Recently, another local photographer, Dave Cleaveland of Maine Imaging, invited me out on the Kennebec River on his boat for a morning of talking photography and exploring the Kennebec. Dave picked me up at the town dock in Bath just after sunrise, and we decided to head south down the river. We immediately passed Bath Iron Works, a full service shipyard that has built over 425 ships for the US Navy since 1884. It's impressive to see, as on any given day you might pass by and see Arleigh Burke -class or Zumwalt destroyers being worked on, in addition to a number of other types of ships. But Bath Iron Works isn't something that excites me photographically, so we continued on.
Lighthouses of the Kennebec River
A little further south, we came upon Doubling Point Lighthouse, a lighthouse I've photographed several times. This lighthouse marks a sharp turn in the river as you head north into Bath, standing watch on the riverbank while the keeper's house sits tucked beneath the trees. We cruised by slowly I photographed several angles, but the angle above struck me, since when I photograph it from the shore, I usually can't get the lighthouse and the keeper's house in the same shot. This lighthouse sits just across the river from where I live, and when the leaves fall off the trees, I can see it from my office window.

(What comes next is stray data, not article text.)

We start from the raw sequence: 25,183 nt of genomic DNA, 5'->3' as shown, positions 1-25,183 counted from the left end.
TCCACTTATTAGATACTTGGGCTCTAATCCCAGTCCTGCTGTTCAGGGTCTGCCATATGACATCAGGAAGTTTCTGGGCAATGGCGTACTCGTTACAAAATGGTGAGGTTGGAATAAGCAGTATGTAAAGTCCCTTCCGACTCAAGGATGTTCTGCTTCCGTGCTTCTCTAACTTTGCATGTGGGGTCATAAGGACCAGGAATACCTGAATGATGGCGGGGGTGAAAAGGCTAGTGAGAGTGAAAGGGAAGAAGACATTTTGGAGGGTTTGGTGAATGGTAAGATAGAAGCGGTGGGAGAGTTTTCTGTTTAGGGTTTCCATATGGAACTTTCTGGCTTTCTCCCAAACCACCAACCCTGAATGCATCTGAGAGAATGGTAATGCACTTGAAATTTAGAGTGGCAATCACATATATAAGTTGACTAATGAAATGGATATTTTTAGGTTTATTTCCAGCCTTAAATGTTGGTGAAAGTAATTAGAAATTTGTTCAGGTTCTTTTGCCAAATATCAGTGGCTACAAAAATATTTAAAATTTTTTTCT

As we meandered further south down the river, we came upon Squirrel Point Lighthouse in Arrowsic, Maine. Squirrel Point was built around the same time as Doubling Point Lighthouse, as part of an upgrade of the Kennebec River's lighthouses, an indication of how important the river is considering the location of Bath Iron Works. I've also photographed Squirrel Point from the shore, which requires a mile hike from the parking area to get to the lighthouse. As we came downriver, the lighthouse came into view as early morning light shone on the opposite bank behind the lighthouse.
After passing Phippsburg on the West Bank and Squirrel Point on the east bank, we continued south and came upon Perkins Island Lighthouse. This was a new one for me. The lighthouse can only be seen from a boat or from the riverbank in Phippsburg. As we came by Perkins Island, I found it perched up on the ledge above the water line. The sky glowed behind it while the river remained pretty calm. It was an idyllic setting and I could imagine being the light keeper waking on a summer morning and checking the light and watching the river for traffic.
After passing Perkins Island, we came upon Fort Popham, a civil war fort at the mouth of the Kennebec River. We didn't linger here, since I don't find the fort all that photogenic all by itself. It's a cool piece of history, but it's a short, squat building and there's not much to it. We continued on past Popham Beach and Pond Island Lighthouse, until we came to Seguin Island Light. Seguin Island lies about 2.5 miles south of the mouth of the Kennebec River in the Gulf of Maine. Seguin Island is Maine's second oldest lighthouse, with Portland Head Light being the oldest. We could just see the tower peeking above the tres on the island, but below the lighthouse, at the base of an impossibly long stairway, sits a boathouse and dock. The sun was fully up by now and the day was gorgeous.
From Seguin Island we turned northeast and headed up the Sheepscot River, past Reid State Park and into Five Islands Harbor before reaching the Sasanoa River, which zigzags north of Georgetown Island before feeding into the Kennebec again, where I was dropped off back at the town dock. It was a great way to start my day and I'm grateful to Dave for taking me out.